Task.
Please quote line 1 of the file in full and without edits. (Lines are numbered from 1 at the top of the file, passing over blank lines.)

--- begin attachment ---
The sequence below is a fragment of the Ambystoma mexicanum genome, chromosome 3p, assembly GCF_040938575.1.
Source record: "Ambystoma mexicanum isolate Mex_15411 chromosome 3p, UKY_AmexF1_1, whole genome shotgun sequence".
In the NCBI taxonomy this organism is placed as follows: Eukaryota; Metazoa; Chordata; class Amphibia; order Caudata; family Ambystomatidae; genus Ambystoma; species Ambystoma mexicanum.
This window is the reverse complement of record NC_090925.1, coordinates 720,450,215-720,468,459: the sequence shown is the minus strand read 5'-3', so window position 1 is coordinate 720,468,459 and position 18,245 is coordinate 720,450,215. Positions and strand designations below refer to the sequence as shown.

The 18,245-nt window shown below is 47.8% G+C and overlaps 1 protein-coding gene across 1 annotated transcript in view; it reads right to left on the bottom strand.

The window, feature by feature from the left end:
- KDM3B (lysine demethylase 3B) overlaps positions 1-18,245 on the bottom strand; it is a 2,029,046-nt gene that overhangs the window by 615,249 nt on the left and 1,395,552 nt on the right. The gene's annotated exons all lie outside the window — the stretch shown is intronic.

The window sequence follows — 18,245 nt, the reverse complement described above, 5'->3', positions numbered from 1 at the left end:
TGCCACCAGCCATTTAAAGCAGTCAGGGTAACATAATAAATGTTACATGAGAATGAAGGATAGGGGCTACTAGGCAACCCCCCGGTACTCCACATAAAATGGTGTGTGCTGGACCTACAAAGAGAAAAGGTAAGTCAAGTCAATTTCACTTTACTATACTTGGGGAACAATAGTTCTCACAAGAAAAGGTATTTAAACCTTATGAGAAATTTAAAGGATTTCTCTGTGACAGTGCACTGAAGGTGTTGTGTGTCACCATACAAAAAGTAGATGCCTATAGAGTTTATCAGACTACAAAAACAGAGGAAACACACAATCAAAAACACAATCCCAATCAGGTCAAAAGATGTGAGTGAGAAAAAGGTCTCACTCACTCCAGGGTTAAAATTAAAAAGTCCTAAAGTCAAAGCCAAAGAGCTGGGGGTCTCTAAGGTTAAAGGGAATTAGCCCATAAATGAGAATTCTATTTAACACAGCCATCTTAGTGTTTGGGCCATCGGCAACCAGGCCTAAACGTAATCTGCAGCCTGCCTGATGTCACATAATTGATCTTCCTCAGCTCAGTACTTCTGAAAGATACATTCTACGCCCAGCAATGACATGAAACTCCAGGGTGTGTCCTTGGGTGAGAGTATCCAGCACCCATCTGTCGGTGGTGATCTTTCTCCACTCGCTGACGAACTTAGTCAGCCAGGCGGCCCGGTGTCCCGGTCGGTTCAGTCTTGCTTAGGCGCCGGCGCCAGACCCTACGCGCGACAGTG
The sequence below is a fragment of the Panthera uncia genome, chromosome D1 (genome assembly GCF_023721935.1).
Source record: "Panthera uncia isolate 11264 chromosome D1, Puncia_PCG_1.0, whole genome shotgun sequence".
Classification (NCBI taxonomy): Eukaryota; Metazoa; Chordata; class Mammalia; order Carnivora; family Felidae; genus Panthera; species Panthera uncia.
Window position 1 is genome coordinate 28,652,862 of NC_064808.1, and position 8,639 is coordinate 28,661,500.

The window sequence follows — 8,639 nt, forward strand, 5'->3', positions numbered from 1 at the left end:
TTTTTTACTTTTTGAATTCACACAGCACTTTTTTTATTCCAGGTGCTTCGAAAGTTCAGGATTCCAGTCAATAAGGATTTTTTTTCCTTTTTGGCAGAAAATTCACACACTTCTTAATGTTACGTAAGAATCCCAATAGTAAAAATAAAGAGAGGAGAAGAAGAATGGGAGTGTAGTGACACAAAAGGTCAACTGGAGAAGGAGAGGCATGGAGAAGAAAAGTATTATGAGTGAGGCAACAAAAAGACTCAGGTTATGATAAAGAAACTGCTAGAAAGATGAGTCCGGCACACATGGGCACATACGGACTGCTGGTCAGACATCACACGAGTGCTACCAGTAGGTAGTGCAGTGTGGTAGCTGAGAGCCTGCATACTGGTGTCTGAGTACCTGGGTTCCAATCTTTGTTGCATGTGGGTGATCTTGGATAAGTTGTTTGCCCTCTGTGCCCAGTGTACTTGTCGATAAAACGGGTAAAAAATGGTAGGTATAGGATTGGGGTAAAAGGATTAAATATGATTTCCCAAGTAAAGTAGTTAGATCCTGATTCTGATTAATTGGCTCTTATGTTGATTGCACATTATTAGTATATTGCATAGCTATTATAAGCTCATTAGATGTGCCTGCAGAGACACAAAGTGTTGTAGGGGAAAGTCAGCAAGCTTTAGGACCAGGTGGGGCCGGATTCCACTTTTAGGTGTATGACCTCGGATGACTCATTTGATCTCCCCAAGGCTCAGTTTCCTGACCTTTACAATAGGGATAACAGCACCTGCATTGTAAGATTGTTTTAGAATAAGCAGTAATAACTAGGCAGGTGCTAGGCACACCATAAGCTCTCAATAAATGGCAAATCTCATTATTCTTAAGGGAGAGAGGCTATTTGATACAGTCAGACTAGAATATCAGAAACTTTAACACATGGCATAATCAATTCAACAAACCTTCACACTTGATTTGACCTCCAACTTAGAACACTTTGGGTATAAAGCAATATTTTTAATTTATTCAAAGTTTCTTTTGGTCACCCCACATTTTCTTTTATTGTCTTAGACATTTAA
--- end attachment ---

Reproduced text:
The sequence below is a fragment of the Ambystoma mexicanum genome, chromosome 3p, assembly GCF_040938575.1.